This is the opposite of the British ‘boots on the ground’ philosophy that has had good track record & similar to the US ‘fortified location’ strategy of Vietnam days that didn’t. And it is contrary to a military maxim that operations should always be launched with maximum force (which Bush I observed in the First Gulf War & Bush II didn’t in the Second & in Afghanistan). And it will likely prove impossible to promote economic development, which is key to any ‘hearts & minds’ strategy, without control 24/7 of the countryside. In this business half-measures seldom work.  


    ∙ The Obama Administration has designated over 500,000 square kilometres, an area larger than the Yukon, along Alaska’s northern & western coasts as critical habitat for polar bears. 

Surprising that there has not yet been a reaction from that mighty hunter, Sarah Palin.   


(G&M, Campbell Clark) 

    ∙ A poll by The Strategic Council found that, while in January 61% of Canadians said economic recovery was their number one issue, by October that had declined to 43%, and that, while in January only 1% picked government spending as the number one issue, & in July still only 3%, by October this had risen to 8%. Canadians now rank this as the fourth most important issue (after the overall economy, health care & the environment).

    ∙ Deficits & government spending haven’t been much of an issue for Canadians since the 90's but stimulus spending that officially is expected to result in a $56BN deficit, but according to non-government sources could be closer to, or even close in on, $100BN, may be starting to change that.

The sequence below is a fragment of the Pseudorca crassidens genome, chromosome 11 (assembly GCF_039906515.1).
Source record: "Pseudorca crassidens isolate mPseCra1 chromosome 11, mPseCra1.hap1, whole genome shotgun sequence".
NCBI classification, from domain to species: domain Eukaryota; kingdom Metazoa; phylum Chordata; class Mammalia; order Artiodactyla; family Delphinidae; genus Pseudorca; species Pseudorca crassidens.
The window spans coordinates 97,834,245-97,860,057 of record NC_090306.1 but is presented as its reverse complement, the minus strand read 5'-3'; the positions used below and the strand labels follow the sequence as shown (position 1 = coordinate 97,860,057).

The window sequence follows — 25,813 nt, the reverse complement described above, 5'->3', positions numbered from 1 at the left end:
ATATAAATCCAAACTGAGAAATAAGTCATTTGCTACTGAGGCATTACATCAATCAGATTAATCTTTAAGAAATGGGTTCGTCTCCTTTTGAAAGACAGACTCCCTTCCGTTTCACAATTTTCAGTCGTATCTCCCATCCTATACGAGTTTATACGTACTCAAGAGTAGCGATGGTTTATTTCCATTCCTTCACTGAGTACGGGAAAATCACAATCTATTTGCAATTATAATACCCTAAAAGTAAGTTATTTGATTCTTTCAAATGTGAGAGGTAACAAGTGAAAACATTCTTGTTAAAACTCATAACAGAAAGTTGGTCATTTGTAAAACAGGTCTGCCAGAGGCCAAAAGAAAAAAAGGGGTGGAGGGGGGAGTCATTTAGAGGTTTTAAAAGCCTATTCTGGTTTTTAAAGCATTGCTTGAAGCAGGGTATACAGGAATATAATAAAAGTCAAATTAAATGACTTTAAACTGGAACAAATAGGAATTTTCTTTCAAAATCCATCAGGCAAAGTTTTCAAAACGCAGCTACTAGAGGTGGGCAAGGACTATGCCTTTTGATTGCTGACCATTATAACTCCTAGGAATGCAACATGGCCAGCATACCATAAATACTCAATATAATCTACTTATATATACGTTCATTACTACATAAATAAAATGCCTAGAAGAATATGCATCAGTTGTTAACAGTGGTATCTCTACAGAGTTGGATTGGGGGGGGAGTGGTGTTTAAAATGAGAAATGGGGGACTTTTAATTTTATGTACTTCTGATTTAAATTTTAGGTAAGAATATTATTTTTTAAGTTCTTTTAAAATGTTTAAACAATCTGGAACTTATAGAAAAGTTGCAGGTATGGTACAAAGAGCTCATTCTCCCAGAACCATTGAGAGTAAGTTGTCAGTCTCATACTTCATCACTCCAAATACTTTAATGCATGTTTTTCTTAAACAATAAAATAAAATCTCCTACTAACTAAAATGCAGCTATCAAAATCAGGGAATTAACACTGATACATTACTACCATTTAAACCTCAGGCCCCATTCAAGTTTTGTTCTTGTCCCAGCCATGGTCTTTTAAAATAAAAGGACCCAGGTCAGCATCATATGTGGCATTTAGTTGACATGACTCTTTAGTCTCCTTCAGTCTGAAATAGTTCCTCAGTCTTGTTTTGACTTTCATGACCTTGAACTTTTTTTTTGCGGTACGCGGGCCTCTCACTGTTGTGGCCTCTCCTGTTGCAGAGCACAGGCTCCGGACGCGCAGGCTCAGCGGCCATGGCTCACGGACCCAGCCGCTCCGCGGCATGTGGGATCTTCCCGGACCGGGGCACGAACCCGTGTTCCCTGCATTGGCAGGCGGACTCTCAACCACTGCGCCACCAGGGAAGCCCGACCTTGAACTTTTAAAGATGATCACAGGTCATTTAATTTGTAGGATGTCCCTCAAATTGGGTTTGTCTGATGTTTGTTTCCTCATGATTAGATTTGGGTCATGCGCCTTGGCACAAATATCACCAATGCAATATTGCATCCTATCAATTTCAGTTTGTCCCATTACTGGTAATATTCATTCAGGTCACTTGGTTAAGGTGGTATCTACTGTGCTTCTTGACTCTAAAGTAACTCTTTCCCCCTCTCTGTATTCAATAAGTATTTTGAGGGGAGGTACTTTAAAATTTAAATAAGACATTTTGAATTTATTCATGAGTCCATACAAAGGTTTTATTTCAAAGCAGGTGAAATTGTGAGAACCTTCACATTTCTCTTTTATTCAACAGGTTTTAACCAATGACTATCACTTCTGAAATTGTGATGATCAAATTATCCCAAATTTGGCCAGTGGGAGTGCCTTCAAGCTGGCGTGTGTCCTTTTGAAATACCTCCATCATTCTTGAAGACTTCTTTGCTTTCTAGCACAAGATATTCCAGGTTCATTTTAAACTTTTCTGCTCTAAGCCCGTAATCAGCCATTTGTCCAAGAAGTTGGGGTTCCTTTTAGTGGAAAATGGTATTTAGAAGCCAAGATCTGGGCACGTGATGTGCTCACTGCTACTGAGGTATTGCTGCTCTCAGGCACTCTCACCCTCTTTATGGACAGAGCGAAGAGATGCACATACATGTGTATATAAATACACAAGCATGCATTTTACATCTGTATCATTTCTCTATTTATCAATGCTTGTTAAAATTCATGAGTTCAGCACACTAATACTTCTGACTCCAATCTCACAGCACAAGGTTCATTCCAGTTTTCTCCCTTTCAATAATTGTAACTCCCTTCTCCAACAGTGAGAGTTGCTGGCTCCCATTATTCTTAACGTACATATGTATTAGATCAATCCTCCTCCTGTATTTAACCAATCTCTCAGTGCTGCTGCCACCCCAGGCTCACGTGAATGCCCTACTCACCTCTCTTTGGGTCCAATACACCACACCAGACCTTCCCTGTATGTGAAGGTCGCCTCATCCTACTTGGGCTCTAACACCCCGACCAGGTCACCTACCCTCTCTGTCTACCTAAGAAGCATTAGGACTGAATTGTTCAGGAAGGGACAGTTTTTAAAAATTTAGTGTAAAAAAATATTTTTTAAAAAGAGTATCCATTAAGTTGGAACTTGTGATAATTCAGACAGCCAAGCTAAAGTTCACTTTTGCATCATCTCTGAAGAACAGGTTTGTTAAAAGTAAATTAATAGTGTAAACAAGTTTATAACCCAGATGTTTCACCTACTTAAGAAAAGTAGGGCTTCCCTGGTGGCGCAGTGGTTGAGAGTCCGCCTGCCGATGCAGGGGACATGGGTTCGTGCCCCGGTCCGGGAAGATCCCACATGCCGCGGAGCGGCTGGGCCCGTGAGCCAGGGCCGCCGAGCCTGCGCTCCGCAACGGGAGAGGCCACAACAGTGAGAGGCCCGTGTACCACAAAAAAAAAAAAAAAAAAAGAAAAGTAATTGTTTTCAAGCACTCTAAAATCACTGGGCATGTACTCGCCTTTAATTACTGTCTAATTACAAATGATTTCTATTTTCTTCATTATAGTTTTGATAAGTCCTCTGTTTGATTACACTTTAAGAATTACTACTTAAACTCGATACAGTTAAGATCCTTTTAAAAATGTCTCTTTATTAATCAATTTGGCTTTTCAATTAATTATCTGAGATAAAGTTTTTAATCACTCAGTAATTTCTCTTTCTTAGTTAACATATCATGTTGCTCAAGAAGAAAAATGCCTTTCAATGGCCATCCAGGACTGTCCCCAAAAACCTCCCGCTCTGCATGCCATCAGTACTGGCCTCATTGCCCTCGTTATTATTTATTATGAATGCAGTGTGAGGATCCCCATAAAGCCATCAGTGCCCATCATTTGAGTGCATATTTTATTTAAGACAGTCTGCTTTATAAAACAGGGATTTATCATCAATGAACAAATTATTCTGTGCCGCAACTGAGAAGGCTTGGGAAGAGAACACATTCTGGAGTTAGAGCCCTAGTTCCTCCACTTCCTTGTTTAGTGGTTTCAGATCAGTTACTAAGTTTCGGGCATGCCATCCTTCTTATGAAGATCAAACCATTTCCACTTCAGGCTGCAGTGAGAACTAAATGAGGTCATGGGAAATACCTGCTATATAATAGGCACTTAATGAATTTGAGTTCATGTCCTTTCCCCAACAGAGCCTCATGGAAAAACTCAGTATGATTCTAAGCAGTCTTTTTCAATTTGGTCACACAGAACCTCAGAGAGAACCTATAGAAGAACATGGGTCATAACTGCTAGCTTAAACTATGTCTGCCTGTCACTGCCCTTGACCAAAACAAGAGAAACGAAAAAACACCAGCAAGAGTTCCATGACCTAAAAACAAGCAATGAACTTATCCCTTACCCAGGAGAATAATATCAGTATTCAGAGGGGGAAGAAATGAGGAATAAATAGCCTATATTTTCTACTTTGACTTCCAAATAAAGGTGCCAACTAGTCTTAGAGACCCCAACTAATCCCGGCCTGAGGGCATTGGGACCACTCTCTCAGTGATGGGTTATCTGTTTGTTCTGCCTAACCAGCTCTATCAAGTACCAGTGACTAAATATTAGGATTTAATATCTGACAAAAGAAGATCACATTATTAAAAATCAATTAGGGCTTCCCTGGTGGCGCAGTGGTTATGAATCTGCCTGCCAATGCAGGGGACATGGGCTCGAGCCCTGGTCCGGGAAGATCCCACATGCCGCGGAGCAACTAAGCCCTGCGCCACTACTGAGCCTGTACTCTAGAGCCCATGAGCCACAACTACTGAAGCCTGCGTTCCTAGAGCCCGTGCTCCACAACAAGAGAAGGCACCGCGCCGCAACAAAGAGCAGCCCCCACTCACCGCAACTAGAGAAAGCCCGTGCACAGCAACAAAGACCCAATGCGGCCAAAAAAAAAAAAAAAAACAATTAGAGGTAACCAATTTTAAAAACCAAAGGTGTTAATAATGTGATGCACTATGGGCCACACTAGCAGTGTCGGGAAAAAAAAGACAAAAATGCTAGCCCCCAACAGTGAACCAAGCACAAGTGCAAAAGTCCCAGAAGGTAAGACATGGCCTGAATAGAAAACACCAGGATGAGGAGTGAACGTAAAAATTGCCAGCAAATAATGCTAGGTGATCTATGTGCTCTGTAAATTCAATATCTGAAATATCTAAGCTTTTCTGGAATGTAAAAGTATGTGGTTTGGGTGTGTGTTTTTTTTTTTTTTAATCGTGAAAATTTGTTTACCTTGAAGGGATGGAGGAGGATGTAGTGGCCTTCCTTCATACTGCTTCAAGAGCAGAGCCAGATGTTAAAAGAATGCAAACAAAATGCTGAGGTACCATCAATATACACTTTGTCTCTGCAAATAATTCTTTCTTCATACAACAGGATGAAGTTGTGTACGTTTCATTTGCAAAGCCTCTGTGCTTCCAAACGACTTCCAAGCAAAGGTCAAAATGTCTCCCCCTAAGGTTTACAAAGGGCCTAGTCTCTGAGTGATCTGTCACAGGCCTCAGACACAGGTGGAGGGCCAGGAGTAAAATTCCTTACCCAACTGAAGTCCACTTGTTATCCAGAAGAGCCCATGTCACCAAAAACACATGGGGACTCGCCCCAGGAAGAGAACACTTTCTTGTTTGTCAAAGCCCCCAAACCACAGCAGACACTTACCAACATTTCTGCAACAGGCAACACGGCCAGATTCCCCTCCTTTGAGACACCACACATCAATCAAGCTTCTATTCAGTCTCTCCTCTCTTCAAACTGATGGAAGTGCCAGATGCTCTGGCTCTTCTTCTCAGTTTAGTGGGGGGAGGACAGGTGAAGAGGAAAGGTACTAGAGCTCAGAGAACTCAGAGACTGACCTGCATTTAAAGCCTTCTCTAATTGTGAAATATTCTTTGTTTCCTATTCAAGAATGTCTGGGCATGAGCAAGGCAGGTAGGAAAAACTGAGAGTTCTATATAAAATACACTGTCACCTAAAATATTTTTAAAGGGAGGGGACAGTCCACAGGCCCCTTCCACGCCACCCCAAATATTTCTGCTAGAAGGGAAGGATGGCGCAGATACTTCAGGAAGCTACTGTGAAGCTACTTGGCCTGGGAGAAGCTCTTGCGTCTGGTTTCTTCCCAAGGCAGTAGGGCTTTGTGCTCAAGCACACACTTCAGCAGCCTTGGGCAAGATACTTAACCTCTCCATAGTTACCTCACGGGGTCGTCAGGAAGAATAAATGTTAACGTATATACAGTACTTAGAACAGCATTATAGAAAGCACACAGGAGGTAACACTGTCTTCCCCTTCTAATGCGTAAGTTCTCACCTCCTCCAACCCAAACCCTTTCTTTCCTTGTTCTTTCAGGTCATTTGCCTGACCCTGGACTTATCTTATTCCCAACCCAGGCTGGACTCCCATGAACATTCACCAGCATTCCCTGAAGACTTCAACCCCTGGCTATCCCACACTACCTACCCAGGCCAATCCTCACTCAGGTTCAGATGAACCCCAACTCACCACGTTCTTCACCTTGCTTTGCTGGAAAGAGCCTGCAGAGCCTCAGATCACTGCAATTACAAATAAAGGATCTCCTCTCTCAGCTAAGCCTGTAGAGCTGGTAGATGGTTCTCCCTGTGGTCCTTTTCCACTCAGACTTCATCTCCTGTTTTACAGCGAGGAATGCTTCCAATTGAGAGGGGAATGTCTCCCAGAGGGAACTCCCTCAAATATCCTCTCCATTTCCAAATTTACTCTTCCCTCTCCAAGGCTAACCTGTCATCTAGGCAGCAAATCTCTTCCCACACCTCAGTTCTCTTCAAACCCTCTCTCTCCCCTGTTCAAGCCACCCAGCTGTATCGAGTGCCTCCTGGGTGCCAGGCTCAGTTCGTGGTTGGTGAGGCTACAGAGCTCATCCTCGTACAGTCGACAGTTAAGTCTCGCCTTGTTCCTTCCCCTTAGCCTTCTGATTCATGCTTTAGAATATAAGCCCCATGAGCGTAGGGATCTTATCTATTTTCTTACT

While 8% is not a big number in absolute terms, this could be like the old mariners’ tale about the small cloud on the horizon the size of a fist on the horizon. 


    ∙ This week’s on-line version of the Proceedings of the National Academy of Sciences reported on a study by researchers at five US & Canadian universities that concluded “the last few decades have been the most ecologically unique in 200,000 years”. Past tracking of historic climatic conditions studied ice cores from Greenland going back 120,000 years. But the discovery of a tiny (one square kilometre), shallow (10 metre deep) lake on Baffin Island allowed that time frame to be pushed back another 80,000 years. For in past ice ages the lake’s bottom was frozen solid, and not underneath, & scoured clean by, moving glaciers. So scientists were able to analyze the sediment on its bottom,  layer by layer, going back 200,000 years (during which there were two ice ages & three warming periods) & reconstruct life at the site by looking at the fossilized remains of algae & insects therein. Their conclusion : “The lake has followed a trajectory through the 20th century towards increasingly exceptional environmental conditions with no analogues in the past 200,000 years.”